Imagine a tiny game of kick ball with your fingers as kickers, the kibble as a ball, and your dog as a focused, waiting outfielder.
To play, sit on the floor with your dog’s kibble in a bowl in front of you. Take out one piece of kibble, set it in front of you as if you’re going to finger-kick a tiny ball, and flick it away from you a few feet. He’ll jet after and grab it.
Repeat this a few times until he realizes you’re always going to shoot for some distance from you and hanging near you isn’t as great as him standing facing you, waiting to “catch” the kibble when you flick it.
Go slowly, angle each flick differently, pause between each one, and wait for him to be completely still and engaged before you flick.
Tug, Flirt Poles, and Digging:
The game of Tug, previously taboo, has finally gained acceptance as a valuable drive-energy lowering tool as well as a powerful way to get a grip on predatory aggression and drive.
You should remember, however, you must have rules for playing Tug. This video from Dr. Ian Dunbar shows how to play the game and what rules your dog must follow.
Legal digging can also be a terrier’s dream come true and the internet is jam packed with examples with a simple image search for “dog digging pit.”
The flirt pole, when used properly, is another big bang-for-your-buck activity you can do with your dog. To make one, fasten a flag or lure to the end of a pole and wave it around for your dog to chase.
Playing with a flirt pole provides both mental stimulation and exercise for a dog simultaneously.
Don’t forget that a dog needs to be taught a release or drop before playing tug or using a flirt pole. This video by Sympawtico Dog Training shows how you can do it.
These dogs gain a tremendous amount of mental, physical, and behavioral soundness when allowed to use their stunning noses.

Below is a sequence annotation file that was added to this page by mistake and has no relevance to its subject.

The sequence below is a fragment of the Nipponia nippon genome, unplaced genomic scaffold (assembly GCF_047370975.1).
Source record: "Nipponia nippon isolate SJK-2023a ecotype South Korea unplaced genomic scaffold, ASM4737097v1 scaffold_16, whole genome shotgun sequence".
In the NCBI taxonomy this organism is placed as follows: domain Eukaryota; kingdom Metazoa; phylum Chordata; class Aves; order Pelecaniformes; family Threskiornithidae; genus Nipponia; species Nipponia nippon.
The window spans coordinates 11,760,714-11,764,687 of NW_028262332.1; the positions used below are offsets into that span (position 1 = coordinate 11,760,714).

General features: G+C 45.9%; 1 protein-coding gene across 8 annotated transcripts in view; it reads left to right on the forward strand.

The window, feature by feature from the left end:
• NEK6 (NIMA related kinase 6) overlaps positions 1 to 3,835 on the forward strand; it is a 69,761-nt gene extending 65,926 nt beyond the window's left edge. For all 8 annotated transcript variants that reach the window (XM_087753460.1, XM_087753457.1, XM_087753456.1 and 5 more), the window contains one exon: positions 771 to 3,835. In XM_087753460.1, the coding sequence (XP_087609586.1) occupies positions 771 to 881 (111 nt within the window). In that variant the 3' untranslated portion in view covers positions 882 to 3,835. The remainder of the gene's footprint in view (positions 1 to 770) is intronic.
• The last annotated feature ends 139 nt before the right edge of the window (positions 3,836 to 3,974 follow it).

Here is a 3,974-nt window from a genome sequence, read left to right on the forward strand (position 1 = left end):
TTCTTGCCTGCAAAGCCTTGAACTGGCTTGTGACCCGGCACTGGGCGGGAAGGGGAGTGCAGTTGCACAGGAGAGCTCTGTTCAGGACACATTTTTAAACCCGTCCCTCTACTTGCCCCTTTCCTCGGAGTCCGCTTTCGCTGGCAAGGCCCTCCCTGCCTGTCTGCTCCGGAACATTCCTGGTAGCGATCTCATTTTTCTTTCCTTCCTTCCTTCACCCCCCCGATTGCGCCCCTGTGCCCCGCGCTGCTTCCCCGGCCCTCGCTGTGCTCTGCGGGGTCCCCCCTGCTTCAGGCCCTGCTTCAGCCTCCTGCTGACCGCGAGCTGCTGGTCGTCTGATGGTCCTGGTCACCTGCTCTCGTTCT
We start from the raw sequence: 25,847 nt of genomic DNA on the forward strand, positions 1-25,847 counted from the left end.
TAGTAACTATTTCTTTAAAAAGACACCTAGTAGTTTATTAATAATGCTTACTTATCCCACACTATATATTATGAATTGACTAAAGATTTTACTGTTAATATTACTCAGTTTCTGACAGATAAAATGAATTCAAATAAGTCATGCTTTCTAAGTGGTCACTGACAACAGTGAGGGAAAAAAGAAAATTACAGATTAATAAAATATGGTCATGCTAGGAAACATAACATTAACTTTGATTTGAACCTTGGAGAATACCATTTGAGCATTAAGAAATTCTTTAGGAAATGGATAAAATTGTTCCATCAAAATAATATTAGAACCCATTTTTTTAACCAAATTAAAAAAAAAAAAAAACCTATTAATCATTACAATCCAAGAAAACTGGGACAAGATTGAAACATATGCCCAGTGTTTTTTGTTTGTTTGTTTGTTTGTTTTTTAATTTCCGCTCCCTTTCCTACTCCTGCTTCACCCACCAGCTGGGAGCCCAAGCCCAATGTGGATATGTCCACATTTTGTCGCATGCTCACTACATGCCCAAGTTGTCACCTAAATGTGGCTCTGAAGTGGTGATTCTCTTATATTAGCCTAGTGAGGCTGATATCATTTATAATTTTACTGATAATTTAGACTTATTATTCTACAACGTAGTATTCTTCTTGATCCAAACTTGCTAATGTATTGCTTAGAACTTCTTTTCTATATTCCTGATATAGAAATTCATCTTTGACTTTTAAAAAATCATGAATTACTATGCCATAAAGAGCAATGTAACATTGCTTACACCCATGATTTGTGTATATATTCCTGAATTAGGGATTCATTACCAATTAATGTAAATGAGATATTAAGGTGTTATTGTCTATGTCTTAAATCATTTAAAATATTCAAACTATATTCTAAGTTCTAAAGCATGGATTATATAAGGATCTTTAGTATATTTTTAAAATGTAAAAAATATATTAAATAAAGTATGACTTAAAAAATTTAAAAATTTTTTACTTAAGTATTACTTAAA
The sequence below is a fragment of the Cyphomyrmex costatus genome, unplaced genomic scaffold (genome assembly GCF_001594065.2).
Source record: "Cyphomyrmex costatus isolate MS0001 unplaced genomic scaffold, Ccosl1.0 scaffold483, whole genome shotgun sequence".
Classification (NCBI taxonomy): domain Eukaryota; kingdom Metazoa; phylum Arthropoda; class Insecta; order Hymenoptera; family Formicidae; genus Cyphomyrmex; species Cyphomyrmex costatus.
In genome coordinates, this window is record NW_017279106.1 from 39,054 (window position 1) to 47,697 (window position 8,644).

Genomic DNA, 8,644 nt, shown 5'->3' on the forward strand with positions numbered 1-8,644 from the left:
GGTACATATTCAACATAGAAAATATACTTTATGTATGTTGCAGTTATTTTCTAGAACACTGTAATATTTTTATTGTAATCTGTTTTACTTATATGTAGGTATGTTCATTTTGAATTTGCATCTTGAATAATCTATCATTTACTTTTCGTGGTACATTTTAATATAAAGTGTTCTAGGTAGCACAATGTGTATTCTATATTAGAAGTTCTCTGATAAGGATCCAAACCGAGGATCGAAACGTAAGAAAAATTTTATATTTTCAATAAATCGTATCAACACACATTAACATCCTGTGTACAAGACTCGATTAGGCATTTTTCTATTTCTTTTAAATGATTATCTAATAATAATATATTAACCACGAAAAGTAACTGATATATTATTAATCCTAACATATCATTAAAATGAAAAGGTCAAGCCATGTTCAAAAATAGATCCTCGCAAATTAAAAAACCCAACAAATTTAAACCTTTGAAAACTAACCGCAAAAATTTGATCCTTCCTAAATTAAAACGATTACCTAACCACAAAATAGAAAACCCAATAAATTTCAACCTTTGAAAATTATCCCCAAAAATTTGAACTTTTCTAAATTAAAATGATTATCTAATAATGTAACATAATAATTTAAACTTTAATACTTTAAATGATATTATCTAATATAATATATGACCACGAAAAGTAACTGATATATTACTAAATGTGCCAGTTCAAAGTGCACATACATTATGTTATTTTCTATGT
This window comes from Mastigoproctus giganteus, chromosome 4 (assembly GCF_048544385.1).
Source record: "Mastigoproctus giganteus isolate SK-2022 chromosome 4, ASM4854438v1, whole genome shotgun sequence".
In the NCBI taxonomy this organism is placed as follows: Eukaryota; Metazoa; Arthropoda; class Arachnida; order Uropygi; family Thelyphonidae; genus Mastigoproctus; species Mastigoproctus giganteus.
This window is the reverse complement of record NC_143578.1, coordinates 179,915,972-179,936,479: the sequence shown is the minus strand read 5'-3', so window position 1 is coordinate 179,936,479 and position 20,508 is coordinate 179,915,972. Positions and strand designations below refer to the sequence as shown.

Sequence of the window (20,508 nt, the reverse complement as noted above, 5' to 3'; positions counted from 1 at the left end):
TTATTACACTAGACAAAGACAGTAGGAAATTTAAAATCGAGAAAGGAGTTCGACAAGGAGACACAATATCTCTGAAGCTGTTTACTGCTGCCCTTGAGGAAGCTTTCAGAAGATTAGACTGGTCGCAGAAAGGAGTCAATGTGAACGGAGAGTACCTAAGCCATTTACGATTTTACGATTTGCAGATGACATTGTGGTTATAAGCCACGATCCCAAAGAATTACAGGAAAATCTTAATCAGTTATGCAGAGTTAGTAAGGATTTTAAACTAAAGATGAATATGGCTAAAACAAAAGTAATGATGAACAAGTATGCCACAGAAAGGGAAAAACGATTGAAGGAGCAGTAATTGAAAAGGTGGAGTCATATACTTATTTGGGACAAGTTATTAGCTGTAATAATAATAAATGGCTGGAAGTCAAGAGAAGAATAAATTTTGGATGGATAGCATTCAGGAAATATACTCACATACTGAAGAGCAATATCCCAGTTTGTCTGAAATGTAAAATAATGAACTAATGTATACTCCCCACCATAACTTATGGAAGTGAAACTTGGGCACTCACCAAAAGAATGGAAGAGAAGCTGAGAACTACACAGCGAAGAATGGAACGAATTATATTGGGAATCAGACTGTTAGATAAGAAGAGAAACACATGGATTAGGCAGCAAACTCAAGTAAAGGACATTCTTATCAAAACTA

While the phrase sounds daunting, it’s super easy to start. Latch your dog to a comfy harness or flat leash, use a long line of 15-20 feet, and open the door. Let his nose guide you both and see where it takes you.
Even better, pop into a little brush or less-traveled path. As you let him sniff on a regular basis add a sit at the beginning of a favorite sniff area. Then ask him to wait a moment until you release him with a “go!”.
By building on this formal start cue, he will now wait a moment for you to hide something for him to sniff out.
Equally simple is a basic search. Begin at home with a Kong or other sturdy work-to-eat tool. Before you lay it down for your dog, say “dinner” one time but not hiding it yet.
Once he associates the word with getting food, set the tool down a little further from him each time requiring that he remain still as you do (use a sit/stay or simple stay).
Soon you’ll be able to leave the room and hide the item while he waits out of sight. Your phrase, “dinner”, releases him for a fun way to go after his food.
There are, of course, many more origin-specific games to play with your dog, but the suggestions here are an excellent start.
Remember, keep a dialogue with your dog and focus on the relationship rather than the behavior.
Cristine Dahl is the founder the Northwest School for Canine Studies and author of the acclaimed book, Good Dog 101 She holds a CTC from the San Francisco SPCA Academy as a distinguished graduate, has worked professionally with dogs for almost 20 years, and has a BS in Biological Science from with a focus on the mammalian mind and brain.
Cristine has been recognized by the American Medical Association (AMA) for her work helping doctors better understand the circumstances affecting dog bites to children and she is an active participant in animal welfare efforts in the state of Washington.